I have a diagnosis. Last week I had my rheumatologist appointment, at the Victoria Arthritis Centre, a small but rambling shingle-walled structure near the Jubilee Hospital, with a cute dove? graphic on the sign. The significance of a small scribbly bird to arthritis is not immediately clear to me, though I remember that a pigeon sliced in half and applied to the soles of the feet was a folk remedy for the plague. Probably not what they had in mind.
The rheumatologist suggests, largely because of the rapid onset and departure of symptoms, sometimes only a day and a half, never more than a week, that I don't have rheumatoid arthritis. What I likely have is a type of arthritis so unusual it has no official medical website, even. It does have a fairly good amateur website by a young man in the UK, and passing mentions on various arthritis sites.
Palindromic rheumatism. Which is a terrific name, but unfortunately doesn't mean 'arthritis that reads the same forwards and backwards, which would be more entertaining. No, in medical terminology it reportedly means 'coming and going' (as in 'will get you coming and going', perhaps). It may be a type of rheumatoid arthritis, it may be something different. It is an autoimmune ailment, and about 1/3 to 1/2 of cases develop into RA, which is the bad news. The good news is that unless it does develop into RA, there's no permanent joint damage, just pain, inconvenience and annoyance.
This is rather good news, aside from the pain part.
I have a renewed prescription for Naproxen, and a new prescription for Panaquil, the latter being an immunosuppressant and antirheumatic, originally developed as an antimalarial. So I probably won't get malaria, even if global warming sends infected mosquitoes up this way. More good news all the time.
My recent experience with biking in Victoria without using handbrakes (conclusion: it would work much better in Regina) made it clear that it's time for a new bike. One that doesn't put pressure on my wrists and shoulders, and where shifting and braking are very easy indeed, or don't use the hands.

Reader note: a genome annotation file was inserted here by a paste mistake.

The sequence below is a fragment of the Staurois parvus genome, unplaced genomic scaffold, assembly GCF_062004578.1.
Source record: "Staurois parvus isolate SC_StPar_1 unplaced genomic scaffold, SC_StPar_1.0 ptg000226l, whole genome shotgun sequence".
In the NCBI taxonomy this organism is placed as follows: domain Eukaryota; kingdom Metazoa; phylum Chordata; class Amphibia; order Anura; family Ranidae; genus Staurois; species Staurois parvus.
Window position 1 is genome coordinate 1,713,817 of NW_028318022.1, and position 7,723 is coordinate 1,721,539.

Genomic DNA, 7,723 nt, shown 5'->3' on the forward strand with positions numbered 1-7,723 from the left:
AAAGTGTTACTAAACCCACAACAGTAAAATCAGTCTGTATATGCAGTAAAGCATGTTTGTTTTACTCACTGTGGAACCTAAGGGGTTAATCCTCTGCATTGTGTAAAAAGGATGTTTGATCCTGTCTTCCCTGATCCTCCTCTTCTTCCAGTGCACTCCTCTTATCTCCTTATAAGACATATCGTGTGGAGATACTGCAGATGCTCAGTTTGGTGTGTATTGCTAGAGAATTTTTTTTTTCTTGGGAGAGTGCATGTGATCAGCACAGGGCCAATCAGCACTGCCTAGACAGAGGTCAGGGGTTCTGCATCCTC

Mind you, the info on palindromic suggests that the knees may become a problem, in which case biking is probably right out until the flare-up is past. So far it's been hands, wrists, and shoulders, with problems only in one knee after the no-brakes ride.
Over the weekend we went and looked at bikes. My current bike is a Norco that was my son's until he outgrew it, and I think the only adjustments made for me have been raising the seat and handlebars as high as they'll go (which was pretty much where he left them). I started riding his after my old Raleigh was stolen--given its habit of slipping the chain off when I was going uphill, I didn't search all that thoroughly, nor mourn all that inconsolably. The Raleigh cost about $30, and I don't remember what the Norco cost, but probably more than that. Fortunately I'd braced myself for the order of magnitude of new bike prices.
Shopping, the silver lining to the arthritic cloud.
This is what it's come down to:
Specialized Crossroads Sport, women's model: upright position, twist shifter, three-finger braking, cheapest.
Miele Umbria City: coaster brake, Nexus 8 internal drive train, longer-lasting.
I tried out the Electra (no link because of annoying Flash-y site) Townie, and it was okay, but nothing I didn't get with the Crossroads, and more expensive.
The upright position puts no weight on my wrists, but the guy at Performance Bikes, who also has arthritis (and carpal tunnel) says the regular setup works as well or better if the bike frame is the right size and is properly adjusted to the person (this was explained with much reference to geometry and ratio, and I didn't follow very well). Since I've never had a bike adjusted to me as far as I know, this could well be true. I'll be trying out an Umbria that's the right size for me tonight, so perhaps I'll find out.
The internal hub thing is very cool, my husband assures me, and the coaster brake feels safer, but the upright position may be easier to adapt to than trying to keep my wrists straight and elbows bent all the time.
The key thing is going to be how they each handle steep hills, because that's what I have on my route to work.